Marquis Childs discusses the flush Democratic Party in the wake of the November victories, with Jackson Day dinners expected to bring in around $300,000 to Democratic coffers. But there was worry among Democrats also that there would be an alliance formed between old-fashioned spoils politics and the lobby-lawyer, ushering in influence peddling.

Such had occurred early in FDR's Administration and he had expressed strong opposition to the practice to the DNC, prompting many resignations. But that episode had not eliminated the problem.

DNC chairman Senator J. Howard McGrath of Rhode Island was turning over the administration of the DNC, including the patronage system, to his vice-chairman, William Boyle, a Washington lawyer.

Mr. Childs suggests that Mr. Boyle, not taking a salary from the DNC, might be able to perform his job without allowing his law practice to be tempted to represent clients who would seek Government favors, but it would be difficult. The better method for the party in power, to maintain inscrutability, would be to have a salaried staff person handle these chores, a person who would be free from any potential taint of influence peddling.

DeWitt MacKenzie suggests that if he were a king he would bestow knighthood on Dr. Ralph Bunche for his exceptional job in arranging the armistice between Egypt and Israel, opening the way for peace talks with the other Arab nations, beginning with Trans-Jordan the following Monday, as the other Arab nations indicated that they would follow suit.

Dr. Bunche, 44, was a subdued but persuasive leader who got things accomplished. He was the grandson of an American slave, and had graduated from the University of California Phi Beta Kappa, obtaining his doctorate from Harvard. He had been a star athlete and a college professor, authoring several books, serving in several positions in the Government before going to work for the U.N. He had been the assistant to U.N. Palestine mediator Count Folke Bernadotte, assassinated the previous September. Dr. Bunche took over his duties in what many believed was an impossible job but, nevertheless, had gotten the two warring countries to the negotiating table and then worked out the agreement.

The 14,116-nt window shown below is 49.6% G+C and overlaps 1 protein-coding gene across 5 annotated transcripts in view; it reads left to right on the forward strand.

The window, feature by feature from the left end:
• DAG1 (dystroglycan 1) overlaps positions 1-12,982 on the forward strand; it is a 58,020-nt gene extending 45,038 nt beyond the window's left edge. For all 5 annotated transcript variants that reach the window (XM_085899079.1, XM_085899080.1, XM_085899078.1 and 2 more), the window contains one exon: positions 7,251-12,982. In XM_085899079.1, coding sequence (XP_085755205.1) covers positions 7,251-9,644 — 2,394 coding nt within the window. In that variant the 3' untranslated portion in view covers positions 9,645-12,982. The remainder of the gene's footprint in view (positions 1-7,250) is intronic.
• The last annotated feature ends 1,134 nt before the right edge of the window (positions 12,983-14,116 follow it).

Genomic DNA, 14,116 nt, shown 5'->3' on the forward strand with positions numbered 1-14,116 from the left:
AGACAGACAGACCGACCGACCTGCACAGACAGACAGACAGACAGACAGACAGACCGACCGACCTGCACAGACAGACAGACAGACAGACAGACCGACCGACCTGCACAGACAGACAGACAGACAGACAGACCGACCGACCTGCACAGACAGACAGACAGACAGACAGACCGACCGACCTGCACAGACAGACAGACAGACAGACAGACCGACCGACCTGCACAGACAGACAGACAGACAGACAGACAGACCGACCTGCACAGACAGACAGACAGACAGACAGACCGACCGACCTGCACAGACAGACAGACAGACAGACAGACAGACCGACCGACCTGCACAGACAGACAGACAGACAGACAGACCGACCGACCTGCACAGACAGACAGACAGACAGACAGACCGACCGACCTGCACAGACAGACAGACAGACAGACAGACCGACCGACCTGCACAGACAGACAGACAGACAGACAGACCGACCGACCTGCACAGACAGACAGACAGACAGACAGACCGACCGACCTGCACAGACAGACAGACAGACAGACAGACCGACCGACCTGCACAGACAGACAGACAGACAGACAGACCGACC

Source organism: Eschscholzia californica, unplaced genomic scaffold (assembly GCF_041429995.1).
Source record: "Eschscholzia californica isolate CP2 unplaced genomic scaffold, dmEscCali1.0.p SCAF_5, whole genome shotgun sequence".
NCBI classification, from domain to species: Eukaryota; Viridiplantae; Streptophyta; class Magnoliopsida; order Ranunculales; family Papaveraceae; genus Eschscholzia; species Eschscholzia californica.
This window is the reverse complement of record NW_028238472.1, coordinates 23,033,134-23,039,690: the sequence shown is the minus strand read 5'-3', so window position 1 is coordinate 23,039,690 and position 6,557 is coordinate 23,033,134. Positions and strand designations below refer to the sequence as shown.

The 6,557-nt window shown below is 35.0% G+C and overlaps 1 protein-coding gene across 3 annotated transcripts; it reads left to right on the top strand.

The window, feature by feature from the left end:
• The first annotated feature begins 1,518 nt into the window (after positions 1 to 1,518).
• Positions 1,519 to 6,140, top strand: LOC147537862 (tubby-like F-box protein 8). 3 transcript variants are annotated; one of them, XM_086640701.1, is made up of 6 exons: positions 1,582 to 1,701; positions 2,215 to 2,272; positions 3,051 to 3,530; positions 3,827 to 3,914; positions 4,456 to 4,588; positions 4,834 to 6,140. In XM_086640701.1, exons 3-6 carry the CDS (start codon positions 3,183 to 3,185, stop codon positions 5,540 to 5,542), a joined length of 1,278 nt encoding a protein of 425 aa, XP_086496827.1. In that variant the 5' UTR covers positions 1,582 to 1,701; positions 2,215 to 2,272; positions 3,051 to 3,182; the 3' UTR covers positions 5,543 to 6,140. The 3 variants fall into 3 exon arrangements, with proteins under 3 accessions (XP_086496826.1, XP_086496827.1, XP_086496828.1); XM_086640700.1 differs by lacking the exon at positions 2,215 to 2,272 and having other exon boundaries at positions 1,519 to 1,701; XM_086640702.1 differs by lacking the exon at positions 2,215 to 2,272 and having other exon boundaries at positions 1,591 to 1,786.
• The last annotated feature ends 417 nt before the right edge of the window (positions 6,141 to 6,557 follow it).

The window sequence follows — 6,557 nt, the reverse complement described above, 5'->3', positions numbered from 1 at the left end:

While, realistically, the armistice might not mean the end of hostilities between Israel and its Arab neighbors, it provided hope for the case. Mr. MacKenzie suggests that the Middle East might remain a tinder box for a long time, as the enmities had been extant for centuries and could not be eliminated overnight. But at least a start had been made.

He ventures that Israel, with its successful beginnings, was headed for a dominant position in the affairs of the Middle East, a strategic region of the world. Another important power thus appeared to have been born.

Samuel Grafton, no longer carried by The News, tells of a number of Congressmen objecting to the President's plan to have the Federal Government pay part of the cost of home relief in each state, whereas on the state level, the plan was meeting with nearly universal approval. Maine was one of the few states in abnegation. The difference in perception was caused by reliance on theory at the Federal level and practicality at the state level.

Rising unemployment meant greater case loads on the local level for welfare agencies. But Congress, relying on theory, was withholding action to avoid taking over the responsibilities deemed to inhere in the states. The President, meanwhile, as with state and local governments, had to concern himself with the people and practicalities.

One Federal official complained that the President wanted to set up a Federal "poorhouse". But the opposite was true: if the Federal Government did not act, then poorhouses potentially would become the rule in the states. To act promptly, Mr. Grafton ventures, would mean getting the most from the money expended, exerting mastery over the potentially emergent situation before the situation became the master.

A letter writer wonders if the roads were more important than educating the children of the state. He wants the Legislature to start with educational improvement before going whole hog into the rural road improvement program.

A letter from A. W. Black opposes Mayor Herbert Baxter for seeking to obstruct the efficiency of the ambulance service by urging adoption of an ordinance to require them to follow local traffic laws. The reasons put forth for the ordinance were that the ambulances disturbed the sleep of the populace at night and created traffic hazards during emergencies.

Mr. Black favors strict enforcement of the traffic laws against all regular motorists before impeding ambulances.

A letter from the director of the North Carolina March of Dimes thanks the newspaper, along with newspapers across the state, for helping to make the drive in the state a success.

A Quote of the Day: "It's a pleasure to see a normal egg after all the freaks we've had brought in lately. But don't get us wrong. We enjoy getting those freak eggs, too. Gives us something to write about and we're always glad to have a visit from the folks who bring 'em in." —Crowley (La.) Signal